Do not feed urban wildlife: Protect yourself and wild animals
Bloomington Animal Control is aware of a wild turkey that has been getting a lot of attention at the intersection of 90th Street and Penn Avenue South. Motorists and pedestrians in the area have been feeding the turkey, which is causing some unintended consequences that are dangerous to the turkey and pose a threat to human health and safety at this busy intersection.
While wild animals contribute to our enjoyment of nature and it is fun and unique to spot a turkey in an urban setting, you should not feed them. The turkey has been in the area for some time with no reported issues. However, the turkey now has come to expect the food people are feeding it. As a result, it has become more aggressive – even chasing pedestrians and approaching cars stopped at the intersection, pecking on windows. This behavior poses a potential hazard to the public and to the turkey itself.
“The turkey could get hit by a car or cause a crash with other vehicles, bicyclists or pedestrians,” Animal Control Coordinator John Carlson said. “Additionally, the quality of the food people are feeding the turkey is poor and not what turkeys should eat.”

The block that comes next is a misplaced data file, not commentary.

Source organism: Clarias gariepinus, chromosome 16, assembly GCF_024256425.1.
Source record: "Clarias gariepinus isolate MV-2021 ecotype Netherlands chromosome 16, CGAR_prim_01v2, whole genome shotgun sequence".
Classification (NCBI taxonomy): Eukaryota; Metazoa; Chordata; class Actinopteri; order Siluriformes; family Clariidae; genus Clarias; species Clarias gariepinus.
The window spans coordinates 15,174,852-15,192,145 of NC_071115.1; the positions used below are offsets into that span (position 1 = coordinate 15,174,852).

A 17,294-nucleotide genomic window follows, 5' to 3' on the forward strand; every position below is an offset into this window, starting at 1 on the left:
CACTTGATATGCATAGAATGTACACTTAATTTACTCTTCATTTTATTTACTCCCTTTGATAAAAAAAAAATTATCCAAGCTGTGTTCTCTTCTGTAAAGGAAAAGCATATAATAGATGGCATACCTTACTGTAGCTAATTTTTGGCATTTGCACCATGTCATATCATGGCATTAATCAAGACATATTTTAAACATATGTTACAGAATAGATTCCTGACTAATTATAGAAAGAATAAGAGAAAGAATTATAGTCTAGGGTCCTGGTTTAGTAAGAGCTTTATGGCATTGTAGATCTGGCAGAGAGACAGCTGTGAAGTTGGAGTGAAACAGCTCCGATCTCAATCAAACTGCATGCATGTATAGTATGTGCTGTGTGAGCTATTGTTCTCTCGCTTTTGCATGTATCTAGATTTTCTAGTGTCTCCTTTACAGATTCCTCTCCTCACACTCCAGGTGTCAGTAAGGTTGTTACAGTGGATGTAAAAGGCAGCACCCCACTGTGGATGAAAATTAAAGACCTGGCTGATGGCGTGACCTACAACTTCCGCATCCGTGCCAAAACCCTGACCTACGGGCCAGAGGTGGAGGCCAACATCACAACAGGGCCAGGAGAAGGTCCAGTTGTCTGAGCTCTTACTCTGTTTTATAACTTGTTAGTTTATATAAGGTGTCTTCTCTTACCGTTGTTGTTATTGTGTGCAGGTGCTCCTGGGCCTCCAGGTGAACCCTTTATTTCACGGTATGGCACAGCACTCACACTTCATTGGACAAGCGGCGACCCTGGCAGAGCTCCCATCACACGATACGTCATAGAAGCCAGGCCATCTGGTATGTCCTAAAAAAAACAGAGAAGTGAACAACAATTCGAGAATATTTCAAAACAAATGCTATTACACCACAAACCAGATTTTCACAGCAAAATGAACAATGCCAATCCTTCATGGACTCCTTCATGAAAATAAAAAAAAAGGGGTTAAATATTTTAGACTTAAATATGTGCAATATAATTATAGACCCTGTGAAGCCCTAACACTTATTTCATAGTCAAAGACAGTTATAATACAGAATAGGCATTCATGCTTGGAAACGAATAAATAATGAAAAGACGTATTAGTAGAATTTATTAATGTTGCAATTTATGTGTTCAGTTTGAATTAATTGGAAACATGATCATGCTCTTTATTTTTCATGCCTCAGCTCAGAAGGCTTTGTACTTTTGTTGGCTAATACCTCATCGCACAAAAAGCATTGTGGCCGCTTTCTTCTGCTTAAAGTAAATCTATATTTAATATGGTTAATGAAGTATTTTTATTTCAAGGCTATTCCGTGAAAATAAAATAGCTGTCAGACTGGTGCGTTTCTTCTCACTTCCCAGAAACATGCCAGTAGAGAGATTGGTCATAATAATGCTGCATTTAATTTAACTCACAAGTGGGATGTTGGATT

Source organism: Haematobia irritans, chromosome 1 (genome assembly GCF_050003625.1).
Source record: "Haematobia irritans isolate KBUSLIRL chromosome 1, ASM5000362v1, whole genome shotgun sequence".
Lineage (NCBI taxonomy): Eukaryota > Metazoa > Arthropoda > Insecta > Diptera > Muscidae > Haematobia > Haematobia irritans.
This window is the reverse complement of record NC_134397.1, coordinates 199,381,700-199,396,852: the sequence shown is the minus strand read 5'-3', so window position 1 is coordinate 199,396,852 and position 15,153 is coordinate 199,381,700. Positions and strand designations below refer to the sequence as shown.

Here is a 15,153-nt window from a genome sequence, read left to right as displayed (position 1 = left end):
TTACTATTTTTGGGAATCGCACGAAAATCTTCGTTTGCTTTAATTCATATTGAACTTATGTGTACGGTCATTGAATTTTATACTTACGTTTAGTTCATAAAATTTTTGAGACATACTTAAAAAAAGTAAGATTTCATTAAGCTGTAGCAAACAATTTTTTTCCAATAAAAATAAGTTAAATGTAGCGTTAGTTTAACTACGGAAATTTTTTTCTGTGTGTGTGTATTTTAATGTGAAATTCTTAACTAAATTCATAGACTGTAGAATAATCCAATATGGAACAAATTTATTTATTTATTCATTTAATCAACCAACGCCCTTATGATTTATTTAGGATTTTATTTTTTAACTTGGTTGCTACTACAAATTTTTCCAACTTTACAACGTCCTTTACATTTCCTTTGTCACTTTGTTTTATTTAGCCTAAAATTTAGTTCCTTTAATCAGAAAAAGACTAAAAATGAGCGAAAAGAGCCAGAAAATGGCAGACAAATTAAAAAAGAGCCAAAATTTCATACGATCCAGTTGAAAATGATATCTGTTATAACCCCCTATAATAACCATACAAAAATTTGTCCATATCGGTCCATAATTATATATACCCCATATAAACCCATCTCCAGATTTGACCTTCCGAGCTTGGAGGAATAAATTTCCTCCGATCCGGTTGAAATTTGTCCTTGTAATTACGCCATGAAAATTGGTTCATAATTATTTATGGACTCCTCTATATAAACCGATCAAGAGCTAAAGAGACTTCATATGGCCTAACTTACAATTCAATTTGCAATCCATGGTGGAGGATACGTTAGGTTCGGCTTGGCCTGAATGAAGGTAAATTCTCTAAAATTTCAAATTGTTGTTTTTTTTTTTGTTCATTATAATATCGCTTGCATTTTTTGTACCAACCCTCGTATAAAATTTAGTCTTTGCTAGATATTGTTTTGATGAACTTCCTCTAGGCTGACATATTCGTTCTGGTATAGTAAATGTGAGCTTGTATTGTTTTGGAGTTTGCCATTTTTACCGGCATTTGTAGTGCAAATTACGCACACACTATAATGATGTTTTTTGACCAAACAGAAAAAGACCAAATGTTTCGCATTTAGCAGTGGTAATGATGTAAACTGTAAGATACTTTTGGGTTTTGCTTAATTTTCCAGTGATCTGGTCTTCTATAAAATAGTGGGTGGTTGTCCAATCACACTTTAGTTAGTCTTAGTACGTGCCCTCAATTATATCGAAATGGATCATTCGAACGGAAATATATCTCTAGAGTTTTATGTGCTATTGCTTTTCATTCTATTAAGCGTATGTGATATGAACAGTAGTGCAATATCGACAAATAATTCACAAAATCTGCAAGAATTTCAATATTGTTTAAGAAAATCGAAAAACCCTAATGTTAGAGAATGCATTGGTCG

Animal Control cannot simply relocate the turkey because it will return to the same territory. The turkey would also have to find natural food sources in other areas, which could be difficult. The turkey cannot be integrated into another flock because of potential disease or other aggressive territorial male turkeys.
The plan is to try to eliminate this food source for the turkey to see if it goes elsewhere on its own.
“We are asking the public not to feed the turkey, so we can hope to have a positive outcome with this situation,” Carlson said.